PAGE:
Before the digital age, only a leader with great power and influence could commission a statue of himself. But in modern society, it is normal to take a picture of one’s self, and admire and share said picture for months to come. Freud might contend that there is subtle, sexual gratification that is derived by millions of people each day as they admire pictures they have posted.
Even with a wide celebration of individual narcissistic tendencies, the phrase “Uggh, he’s such a narcissist!” is still used in reference to a particular man. Out of the therapy room and on the street, we often hear the term being used to describe a man who has acted selfishly. At work, he usurps all of staff time as a platform to display his brilliant ideas. In relationships, he fails to see how his behaviors are one-sided. Narcissist, is the word often selected when describing the man who has broken off a relationship or cheated on his lover.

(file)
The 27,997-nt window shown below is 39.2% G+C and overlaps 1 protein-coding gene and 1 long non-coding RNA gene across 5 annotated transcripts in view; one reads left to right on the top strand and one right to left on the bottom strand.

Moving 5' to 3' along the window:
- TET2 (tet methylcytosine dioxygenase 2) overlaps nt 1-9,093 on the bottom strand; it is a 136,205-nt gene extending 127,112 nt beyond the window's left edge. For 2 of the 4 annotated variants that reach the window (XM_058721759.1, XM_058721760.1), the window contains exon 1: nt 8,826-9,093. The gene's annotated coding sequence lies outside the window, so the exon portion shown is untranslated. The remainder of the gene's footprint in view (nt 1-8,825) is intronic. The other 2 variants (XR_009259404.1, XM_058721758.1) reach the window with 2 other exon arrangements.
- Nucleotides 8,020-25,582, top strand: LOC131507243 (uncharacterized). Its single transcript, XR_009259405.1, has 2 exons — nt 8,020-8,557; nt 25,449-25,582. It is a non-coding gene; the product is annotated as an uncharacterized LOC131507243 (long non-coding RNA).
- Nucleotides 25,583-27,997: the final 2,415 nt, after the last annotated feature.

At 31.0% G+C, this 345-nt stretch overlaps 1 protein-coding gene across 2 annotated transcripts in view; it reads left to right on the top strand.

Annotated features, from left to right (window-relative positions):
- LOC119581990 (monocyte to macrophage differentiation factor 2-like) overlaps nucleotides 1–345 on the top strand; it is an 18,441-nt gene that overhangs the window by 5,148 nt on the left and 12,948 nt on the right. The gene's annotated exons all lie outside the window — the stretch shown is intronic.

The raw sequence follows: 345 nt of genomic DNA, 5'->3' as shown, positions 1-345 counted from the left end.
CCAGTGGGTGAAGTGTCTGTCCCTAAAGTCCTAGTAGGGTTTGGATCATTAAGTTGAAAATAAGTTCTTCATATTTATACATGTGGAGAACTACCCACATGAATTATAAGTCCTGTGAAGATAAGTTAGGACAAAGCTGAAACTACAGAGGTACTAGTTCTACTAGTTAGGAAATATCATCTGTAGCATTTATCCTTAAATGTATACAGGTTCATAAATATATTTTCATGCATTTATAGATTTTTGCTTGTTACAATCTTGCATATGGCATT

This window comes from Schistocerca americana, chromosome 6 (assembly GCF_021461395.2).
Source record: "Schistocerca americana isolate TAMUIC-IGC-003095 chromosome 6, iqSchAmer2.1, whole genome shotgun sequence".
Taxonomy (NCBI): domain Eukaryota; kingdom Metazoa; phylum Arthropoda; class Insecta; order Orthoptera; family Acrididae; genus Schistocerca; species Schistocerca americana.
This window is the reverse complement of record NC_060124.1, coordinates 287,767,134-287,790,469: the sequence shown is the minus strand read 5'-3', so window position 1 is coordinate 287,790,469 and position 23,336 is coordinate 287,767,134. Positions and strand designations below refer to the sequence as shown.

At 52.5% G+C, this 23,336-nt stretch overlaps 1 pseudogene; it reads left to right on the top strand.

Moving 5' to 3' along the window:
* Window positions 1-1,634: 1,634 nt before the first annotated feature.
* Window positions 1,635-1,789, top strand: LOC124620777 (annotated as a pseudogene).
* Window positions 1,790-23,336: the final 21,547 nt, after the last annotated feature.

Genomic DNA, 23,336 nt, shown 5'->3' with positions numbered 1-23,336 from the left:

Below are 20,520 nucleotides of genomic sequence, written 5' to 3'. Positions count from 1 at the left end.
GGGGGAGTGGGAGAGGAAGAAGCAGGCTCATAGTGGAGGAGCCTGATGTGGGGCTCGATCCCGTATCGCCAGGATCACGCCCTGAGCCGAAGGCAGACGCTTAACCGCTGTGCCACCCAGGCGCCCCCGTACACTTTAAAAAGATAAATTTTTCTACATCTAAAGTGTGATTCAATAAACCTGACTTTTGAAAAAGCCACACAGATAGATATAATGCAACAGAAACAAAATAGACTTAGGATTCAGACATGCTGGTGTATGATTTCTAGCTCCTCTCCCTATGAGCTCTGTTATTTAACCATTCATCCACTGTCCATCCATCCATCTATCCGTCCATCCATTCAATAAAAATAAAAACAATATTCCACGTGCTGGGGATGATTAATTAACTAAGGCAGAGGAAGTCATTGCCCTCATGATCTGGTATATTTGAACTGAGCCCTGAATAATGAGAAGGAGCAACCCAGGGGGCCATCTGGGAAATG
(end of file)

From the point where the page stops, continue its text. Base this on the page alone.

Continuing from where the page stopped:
While this man may be unempathetic to the needs of important others, and may fail to see how his behaviors are hurtful, does his bad behavior make him a “narcissist”? Probably not. According to the latest edition of the Diagnostic and Statistical Manual of Mental Disorders, the rate of prevalence of Narcissistic Personality Disorder is less than 5% of the general population. Much more common is when we temporarily exhibit narcissistic-like traits, like spending an excessive amount of time touching up pictures of ourselves.
The next time a man acts selfishly at your expense, ask if his self-love is part of the reason he treats others poorly. If he routinely inflates himself while putting others down, he may have narcissistic traits. Being able to maintain a healthy ego and have room for genuine respect and support for others is a reflection of self-love as opposed to narcissism.
Self-love is resoundingly supported in our society. Who can forget entertainer Rupaul’s catchy question, “If you can’t love yourself, then how the hell you gonna love somebody else?”. The question fits here, Rupaul. The way we treat others is a mirror of the way we treat ourselves. If we are hypercritical of ourselves and our efforts, we are likely the same way to others though we may not admit it. Unlike true narcissists, we can see that the self-other relationship is one that continuously needs work, only about a lifetime’s worth.
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